June 2015
Volume 56, Issue 7
Free
ARVO Annual Meeting Abstract  |   June 2015
Circularized Chromatin Conformation Capture (4C-seq) Identified Differences in Genome Organization Between Rod and Cone Photoreceptors
Author Affiliations & Notes
  • Philip Andrew Ruzycki
    Department of Ophthalmology and Visual Sciences, Washington University in St. Louis, St. Louis, MO
  • Shiming Chen
    Department of Ophthalmology and Visual Sciences, Washington University in St. Louis, St. Louis, MO
  • Footnotes
    Commercial Relationships Philip Ruzycki, None; Shiming Chen, None
  • Footnotes
    Support None
Investigative Ophthalmology & Visual Science June 2015, Vol.56, 1320. doi:
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    • Get Citation

      Philip Andrew Ruzycki, Shiming Chen; Circularized Chromatin Conformation Capture (4C-seq) Identified Differences in Genome Organization Between Rod and Cone Photoreceptors. Invest. Ophthalmol. Vis. Sci. 2015;56(7 ):1320.

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      © ARVO (1962-2015); The Authors (2016-present)

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Abstract

Purpose: Rod and cone photoreceptors arise from common precursor cells and have similar functions, but they differ in their morphology and gene expression. Many previous studies have elucidated the network of transcription factors that controls rod vs cone fate decisions, but little is known about the importance of epigenetic modifications, particularly genome organization in these decisions and the maintenance of proper gene expression. Previous published studies from our lab used Chromatin Conformation Capture (3C) to study interactions of opsin genes with local enhancer elements. We found that such interactions were specific to the cell type in which the opsin molecule was expressed. Here we further investigate both short-range and long-range genomic interactions of 20 differentially expressed genes in rods, cones, and a control cell population.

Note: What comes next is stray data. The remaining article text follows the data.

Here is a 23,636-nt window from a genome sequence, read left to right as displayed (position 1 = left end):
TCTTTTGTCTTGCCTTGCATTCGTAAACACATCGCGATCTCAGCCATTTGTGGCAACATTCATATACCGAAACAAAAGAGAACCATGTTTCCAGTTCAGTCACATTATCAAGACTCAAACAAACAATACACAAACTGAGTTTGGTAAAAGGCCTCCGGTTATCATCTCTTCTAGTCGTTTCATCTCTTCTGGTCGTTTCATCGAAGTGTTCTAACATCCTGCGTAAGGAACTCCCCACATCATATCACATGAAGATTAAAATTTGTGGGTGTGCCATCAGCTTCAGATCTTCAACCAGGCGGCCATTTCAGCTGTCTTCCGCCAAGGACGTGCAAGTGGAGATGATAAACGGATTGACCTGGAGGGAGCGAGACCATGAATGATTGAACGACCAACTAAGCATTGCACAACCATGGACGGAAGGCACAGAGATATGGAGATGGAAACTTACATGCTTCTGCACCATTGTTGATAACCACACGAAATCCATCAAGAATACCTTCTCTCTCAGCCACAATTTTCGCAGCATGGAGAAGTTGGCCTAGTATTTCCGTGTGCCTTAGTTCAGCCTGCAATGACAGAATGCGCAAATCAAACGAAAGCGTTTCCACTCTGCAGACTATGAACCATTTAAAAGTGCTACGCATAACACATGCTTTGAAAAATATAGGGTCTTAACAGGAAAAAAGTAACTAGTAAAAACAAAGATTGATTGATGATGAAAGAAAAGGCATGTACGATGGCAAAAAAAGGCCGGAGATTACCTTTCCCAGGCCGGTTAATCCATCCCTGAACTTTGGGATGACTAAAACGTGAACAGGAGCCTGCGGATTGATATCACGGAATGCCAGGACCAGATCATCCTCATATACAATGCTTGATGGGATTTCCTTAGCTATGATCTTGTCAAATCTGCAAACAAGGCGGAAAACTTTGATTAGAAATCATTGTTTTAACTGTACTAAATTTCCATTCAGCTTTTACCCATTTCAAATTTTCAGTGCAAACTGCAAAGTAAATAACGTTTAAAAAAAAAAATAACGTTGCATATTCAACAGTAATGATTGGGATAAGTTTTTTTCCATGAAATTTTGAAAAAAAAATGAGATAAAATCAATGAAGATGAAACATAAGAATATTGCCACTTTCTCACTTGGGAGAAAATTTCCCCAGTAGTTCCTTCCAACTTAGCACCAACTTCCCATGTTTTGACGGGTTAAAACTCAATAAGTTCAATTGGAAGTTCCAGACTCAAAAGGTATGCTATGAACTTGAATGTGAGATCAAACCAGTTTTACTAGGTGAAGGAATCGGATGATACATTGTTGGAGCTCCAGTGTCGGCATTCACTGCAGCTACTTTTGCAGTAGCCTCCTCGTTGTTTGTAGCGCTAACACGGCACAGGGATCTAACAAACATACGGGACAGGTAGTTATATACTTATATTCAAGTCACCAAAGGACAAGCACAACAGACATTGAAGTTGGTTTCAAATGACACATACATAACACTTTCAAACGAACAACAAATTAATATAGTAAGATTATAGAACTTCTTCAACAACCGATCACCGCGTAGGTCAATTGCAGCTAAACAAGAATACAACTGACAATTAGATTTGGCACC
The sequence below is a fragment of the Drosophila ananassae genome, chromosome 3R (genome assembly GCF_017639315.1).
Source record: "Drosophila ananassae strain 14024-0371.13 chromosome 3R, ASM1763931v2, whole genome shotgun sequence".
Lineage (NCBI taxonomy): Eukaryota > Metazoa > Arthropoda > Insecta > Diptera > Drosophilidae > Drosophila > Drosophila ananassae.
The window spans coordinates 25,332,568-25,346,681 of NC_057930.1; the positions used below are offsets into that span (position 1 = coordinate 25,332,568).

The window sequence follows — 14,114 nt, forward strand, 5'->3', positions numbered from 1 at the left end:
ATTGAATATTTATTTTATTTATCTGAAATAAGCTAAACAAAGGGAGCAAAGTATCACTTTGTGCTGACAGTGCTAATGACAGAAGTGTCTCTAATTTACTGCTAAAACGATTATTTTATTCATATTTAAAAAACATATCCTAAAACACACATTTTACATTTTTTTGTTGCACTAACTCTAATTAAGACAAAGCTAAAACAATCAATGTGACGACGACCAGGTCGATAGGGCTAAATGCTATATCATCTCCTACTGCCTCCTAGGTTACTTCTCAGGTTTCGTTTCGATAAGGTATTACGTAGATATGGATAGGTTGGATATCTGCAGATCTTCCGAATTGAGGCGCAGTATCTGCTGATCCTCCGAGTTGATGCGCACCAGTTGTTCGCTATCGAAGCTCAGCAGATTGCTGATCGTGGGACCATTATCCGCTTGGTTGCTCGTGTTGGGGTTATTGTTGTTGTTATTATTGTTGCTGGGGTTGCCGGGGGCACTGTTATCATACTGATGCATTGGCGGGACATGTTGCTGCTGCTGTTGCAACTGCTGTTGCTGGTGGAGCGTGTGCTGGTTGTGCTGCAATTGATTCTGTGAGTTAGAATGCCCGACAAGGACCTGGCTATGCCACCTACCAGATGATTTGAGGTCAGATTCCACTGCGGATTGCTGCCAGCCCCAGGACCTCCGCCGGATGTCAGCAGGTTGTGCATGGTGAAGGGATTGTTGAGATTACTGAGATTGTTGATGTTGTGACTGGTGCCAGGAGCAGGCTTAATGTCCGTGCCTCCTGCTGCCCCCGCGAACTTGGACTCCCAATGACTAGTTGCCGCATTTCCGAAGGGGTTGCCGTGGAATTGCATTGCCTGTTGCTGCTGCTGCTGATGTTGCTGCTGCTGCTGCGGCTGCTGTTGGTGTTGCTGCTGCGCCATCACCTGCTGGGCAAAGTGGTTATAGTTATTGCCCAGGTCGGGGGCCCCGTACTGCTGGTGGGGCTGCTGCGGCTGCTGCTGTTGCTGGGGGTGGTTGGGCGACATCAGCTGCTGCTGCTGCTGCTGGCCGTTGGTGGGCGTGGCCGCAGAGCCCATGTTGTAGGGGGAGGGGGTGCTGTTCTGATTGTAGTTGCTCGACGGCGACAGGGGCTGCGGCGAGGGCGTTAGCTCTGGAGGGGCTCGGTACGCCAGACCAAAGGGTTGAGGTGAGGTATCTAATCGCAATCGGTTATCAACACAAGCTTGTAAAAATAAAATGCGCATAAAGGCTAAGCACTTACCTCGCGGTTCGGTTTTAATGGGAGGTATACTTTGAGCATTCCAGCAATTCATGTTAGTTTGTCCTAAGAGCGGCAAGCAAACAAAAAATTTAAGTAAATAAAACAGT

Methods: To assay these interactions, we used Circularized Chromatin Conformation Capture with high throughput sequencing (4C-seq), as it offers the best resolution of genome-wide interactions from particular regions of interest. We have analyzed the interactions in rods and cones at two postnatal ages, and Pro-T cells as a control.

Results: Our results first confirmed previously published data describing cell type specific interactions between local enhancers and promoters. As 4C-seq is an unbiased genome-wide analysis method, we also pinpointed novel interactions with a number of other regions on the same and on different chromosomes that could affect gene expression of tested genes. We also analyzed 4C-seq-identified interactions in the context of published datasets describing other epigenetic phenomena, such as DNase I hypersensitivity (chromatin accessibility), binding profiles of photoreceptor transcription factors and regulatory histone marks, as well as transcriptional status.

Conclusions: 4C-seq analysis provides a new understanding of higher levels of epigenetic regulation of photoreceptor gene expression. It also reveals how active and inactive genes are dynamically organized during development in the rod and cone nuclei.

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